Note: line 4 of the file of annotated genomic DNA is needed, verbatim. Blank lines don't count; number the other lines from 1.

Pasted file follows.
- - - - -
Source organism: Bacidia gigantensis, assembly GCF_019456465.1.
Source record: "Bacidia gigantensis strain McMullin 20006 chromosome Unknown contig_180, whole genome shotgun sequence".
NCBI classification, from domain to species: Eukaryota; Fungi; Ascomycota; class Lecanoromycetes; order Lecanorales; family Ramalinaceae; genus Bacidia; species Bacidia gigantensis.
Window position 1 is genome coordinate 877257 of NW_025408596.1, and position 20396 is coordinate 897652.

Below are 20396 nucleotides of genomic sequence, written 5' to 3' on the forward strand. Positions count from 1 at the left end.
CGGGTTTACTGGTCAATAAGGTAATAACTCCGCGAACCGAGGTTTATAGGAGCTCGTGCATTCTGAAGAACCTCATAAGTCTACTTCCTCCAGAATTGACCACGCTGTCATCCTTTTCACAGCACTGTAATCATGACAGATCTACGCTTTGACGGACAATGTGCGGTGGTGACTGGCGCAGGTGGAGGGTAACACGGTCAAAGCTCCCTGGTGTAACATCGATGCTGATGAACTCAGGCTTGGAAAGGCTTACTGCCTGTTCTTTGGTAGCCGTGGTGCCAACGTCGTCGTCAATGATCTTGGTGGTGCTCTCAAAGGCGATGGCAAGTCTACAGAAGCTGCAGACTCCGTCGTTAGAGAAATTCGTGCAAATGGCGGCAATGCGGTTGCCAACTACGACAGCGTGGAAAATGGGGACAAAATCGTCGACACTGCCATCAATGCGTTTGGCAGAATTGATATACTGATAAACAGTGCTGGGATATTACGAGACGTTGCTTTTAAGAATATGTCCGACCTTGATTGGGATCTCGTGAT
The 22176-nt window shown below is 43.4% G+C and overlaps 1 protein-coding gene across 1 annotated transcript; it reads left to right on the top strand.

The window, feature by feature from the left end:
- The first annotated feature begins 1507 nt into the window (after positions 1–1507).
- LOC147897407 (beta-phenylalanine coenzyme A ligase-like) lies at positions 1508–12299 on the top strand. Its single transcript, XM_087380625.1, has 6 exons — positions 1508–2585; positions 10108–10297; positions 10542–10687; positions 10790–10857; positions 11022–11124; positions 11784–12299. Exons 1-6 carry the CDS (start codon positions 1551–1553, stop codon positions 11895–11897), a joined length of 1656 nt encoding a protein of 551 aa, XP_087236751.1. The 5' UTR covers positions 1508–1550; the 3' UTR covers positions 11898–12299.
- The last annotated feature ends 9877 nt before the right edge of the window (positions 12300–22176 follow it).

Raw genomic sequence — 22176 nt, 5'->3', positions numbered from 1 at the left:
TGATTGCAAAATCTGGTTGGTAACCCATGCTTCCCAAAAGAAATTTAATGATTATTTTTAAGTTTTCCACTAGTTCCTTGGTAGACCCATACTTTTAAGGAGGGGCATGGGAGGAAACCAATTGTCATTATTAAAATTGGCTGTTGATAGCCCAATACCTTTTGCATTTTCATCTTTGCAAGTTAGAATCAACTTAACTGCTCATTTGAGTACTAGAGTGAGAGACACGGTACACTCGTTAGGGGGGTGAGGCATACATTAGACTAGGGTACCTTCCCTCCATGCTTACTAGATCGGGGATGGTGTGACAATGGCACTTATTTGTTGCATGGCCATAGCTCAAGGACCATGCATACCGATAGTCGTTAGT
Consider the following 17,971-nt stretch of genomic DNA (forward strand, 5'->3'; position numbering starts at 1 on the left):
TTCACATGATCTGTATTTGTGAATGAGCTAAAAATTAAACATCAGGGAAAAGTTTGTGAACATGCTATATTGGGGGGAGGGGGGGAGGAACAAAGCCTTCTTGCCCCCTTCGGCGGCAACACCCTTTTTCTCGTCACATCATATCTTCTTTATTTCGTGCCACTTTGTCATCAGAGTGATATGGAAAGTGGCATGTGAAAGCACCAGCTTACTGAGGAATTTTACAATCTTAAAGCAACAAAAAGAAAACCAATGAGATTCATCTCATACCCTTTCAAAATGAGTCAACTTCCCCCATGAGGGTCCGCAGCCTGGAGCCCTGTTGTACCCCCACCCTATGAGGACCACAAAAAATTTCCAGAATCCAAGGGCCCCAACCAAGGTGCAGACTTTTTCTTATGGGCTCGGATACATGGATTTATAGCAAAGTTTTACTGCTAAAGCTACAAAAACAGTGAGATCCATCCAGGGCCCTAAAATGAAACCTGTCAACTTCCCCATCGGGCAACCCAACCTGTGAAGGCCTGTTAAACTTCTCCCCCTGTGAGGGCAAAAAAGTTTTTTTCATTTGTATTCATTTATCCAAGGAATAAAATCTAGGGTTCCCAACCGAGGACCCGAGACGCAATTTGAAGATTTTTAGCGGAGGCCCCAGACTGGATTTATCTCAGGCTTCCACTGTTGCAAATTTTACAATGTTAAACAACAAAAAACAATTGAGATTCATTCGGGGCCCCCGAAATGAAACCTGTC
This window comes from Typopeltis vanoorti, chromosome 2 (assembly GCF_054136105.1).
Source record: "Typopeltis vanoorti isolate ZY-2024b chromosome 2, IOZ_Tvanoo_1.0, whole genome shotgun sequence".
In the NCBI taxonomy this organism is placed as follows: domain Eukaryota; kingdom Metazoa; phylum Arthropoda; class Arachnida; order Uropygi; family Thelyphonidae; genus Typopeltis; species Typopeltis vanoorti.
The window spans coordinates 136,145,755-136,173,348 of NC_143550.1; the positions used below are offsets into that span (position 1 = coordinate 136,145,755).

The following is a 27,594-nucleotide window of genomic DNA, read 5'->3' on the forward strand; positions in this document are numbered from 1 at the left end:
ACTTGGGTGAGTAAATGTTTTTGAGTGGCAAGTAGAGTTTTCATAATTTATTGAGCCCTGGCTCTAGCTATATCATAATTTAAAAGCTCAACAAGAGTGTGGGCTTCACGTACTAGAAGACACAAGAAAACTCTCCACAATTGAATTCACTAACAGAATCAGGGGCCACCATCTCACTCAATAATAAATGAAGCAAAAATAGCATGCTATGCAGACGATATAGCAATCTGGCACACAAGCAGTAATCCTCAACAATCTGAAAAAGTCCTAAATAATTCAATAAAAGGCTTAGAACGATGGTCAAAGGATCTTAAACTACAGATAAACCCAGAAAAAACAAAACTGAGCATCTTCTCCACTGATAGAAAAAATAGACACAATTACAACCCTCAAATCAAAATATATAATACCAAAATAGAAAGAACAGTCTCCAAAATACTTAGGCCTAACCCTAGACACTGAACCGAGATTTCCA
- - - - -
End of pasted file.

Window position 1 is genome coordinate 877257 of NW_025408596.1, and position 20396 is coordinate 897652.